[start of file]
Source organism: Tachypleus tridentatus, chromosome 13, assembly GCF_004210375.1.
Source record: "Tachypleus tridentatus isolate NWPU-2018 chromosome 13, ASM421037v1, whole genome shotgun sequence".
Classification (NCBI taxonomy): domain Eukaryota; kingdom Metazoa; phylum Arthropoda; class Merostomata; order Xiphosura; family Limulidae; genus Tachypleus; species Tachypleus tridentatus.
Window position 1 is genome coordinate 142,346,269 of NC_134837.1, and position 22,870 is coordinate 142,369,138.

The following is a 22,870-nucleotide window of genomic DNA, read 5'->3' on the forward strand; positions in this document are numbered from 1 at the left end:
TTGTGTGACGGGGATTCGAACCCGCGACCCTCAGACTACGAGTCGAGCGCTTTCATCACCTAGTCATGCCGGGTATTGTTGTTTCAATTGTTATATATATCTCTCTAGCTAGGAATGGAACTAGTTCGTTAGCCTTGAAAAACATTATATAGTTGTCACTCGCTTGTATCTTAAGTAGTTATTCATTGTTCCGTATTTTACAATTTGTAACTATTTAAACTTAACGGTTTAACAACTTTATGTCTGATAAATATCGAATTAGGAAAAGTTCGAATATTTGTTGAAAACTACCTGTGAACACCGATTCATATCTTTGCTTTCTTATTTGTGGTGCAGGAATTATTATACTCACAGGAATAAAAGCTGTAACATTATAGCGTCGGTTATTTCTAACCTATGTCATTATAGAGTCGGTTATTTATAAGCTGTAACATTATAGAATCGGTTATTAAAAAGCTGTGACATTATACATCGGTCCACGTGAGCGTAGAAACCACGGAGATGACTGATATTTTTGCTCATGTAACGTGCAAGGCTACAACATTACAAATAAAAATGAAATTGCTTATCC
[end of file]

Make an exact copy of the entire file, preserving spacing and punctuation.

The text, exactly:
Source organism: Tachypleus tridentatus, chromosome 13, assembly GCF_004210375.1.
Source record: "Tachypleus tridentatus isolate NWPU-2018 chromosome 13, ASM421037v1, whole genome shotgun sequence".
Classification (NCBI taxonomy): domain Eukaryota; kingdom Metazoa; phylum Arthropoda; class Merostomata; order Xiphosura; family Limulidae; genus Tachypleus; species Tachypleus tridentatus.
Window position 1 is genome coordinate 142,346,269 of NC_134837.1, and position 22,870 is coordinate 142,369,138.

The following is a 22,870-nucleotide window of genomic DNA, read 5'->3' on the forward strand; positions in this document are numbered from 1 at the left end:
TTGTGTGACGGGGATTCGAACCCGCGACCCTCAGACTACGAGTCGAGCGCTTTCATCACCTAGTCATGCCGGGTATTGTTGTTTCAATTGTTATATATATCTCTCTAGCTAGGAATGGAACTAGTTCGTTAGCCTTGAAAAACATTATATAGTTGTCACTCGCTTGTATCTTAAGTAGTTATTCATTGTTCCGTATTTTACAATTTGTAACTATTTAAACTTAACGGTTTAACAACTTTATGTCTGATAAATATCGAATTAGGAAAAGTTCGAATATTTGTTGAAAACTACCTGTGAACACCGATTCATATCTTTGCTTTCTTATTTGTGGTGCAGGAATTATTATACTCACAGGAATAAAAGCTGTAACATTATAGCGTCGGTTATTTCTAACCTATGTCATTATAGAGTCGGTTATTTATAAGCTGTAACATTATAGAATCGGTTATTAAAAAGCTGTGACATTATACATCGGTCCACGTGAGCGTAGAAACCACGGAGATGACTGATATTTTTGCTCATGTAACGTGCAAGGCTACAACATTACAAATAAAAATGAAATTGCTTATCC